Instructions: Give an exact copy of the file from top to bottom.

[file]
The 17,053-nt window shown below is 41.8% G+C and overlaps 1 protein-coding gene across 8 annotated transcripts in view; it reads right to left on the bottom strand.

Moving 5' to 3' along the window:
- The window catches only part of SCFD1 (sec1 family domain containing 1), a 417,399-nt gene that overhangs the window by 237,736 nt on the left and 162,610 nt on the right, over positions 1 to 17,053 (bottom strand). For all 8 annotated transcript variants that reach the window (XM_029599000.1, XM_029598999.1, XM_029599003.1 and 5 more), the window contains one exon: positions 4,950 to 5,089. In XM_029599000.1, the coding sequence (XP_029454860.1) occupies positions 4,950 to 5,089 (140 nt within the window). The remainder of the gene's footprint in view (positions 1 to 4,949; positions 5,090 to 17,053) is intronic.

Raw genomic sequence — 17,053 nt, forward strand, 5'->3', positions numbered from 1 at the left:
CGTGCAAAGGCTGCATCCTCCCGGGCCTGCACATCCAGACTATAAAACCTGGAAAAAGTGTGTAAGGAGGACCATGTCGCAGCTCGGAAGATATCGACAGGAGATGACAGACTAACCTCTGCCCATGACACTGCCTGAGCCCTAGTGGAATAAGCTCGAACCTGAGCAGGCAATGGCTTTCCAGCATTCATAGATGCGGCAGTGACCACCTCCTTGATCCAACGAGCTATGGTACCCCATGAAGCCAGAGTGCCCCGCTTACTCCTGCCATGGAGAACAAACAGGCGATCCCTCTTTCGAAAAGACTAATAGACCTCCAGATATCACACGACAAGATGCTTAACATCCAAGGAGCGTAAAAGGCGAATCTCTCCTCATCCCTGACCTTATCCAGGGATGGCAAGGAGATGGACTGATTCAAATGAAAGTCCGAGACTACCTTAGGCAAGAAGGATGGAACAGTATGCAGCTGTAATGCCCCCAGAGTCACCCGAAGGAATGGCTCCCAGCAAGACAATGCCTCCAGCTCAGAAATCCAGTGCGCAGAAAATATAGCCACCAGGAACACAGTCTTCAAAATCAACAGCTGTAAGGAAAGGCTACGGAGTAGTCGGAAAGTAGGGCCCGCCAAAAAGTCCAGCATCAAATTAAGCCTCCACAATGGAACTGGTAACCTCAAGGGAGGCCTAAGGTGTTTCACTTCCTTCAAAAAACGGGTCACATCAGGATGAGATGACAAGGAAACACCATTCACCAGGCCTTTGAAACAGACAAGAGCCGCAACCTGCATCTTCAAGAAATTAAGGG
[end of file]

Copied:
The 17,053-nt window shown below is 41.8% G+C and overlaps 1 protein-coding gene across 8 annotated transcripts in view; it reads right to left on the bottom strand.

Moving 5' to 3' along the window:
- The window catches only part of SCFD1 (sec1 family domain containing 1), a 417,399-nt gene that overhangs the window by 237,736 nt on the left and 162,610 nt on the right, over positions 1 to 17,053 (bottom strand). For all 8 annotated transcript variants that reach the window (XM_029599000.1, XM_029598999.1, XM_029599003.1 and 5 more), the window contains one exon: positions 4,950 to 5,089. In XM_029599000.1, the coding sequence (XP_029454860.1) occupies positions 4,950 to 5,089 (140 nt within the window). The remainder of the gene's footprint in view (positions 1 to 4,949; positions 5,090 to 17,053) is intronic.

Raw genomic sequence — 17,053 nt, forward strand, 5'->3', positions numbered from 1 at the left:
CGTGCAAAGGCTGCATCCTCCCGGGCCTGCACATCCAGACTATAAAACCTGGAAAAAGTGTGTAAGGAGGACCATGTCGCAGCTCGGAAGATATCGACAGGAGATGACAGACTAACCTCTGCCCATGACACTGCCTGAGCCCTAGTGGAATAAGCTCGAACCTGAGCAGGCAATGGCTTTCCAGCATTCATAGATGCGGCAGTGACCACCTCCTTGATCCAACGAGCTATGGTACCCCATGAAGCCAGAGTGCCCCGCTTACTCCTGCCATGGAGAACAAACAGGCGATCCCTCTTTCGAAAAGACTAATAGACCTCCAGATATCACACGACAAGATGCTTAACATCCAAGGAGCGTAAAAGGCGAATCTCTCCTCATCCCTGACCTTATCCAGGGATGGCAAGGAGATGGACTGATTCAAATGAAAGTCCGAGACTACCTTAGGCAAGAAGGATGGAACAGTATGCAGCTGTAATGCCCCCAGAGTCACCCGAAGGAATGGCTCCCAGCAAGACAATGCCTCCAGCTCAGAAATCCAGTGCGCAGAAAATATAGCCACCAGGAACACAGTCTTCAAAATCAACAGCTGTAAGGAAAGGCTACGGAGTAGTCGGAAAGTAGGGCCCGCCAAAAAGTCCAGCATCAAATTAAGCCTCCACAATGGAACTGGTAACCTCAAGGGAGGCCTAAGGTGTTTCACTTCCTTCAAAAAACGGGTCACATCAGGATGAGATGACAAGGAAACACCATTCACCAGGCCTTTGAAACAGACAAGAGCCGCAACCTGCATCTTCAAGAAATTAAGGG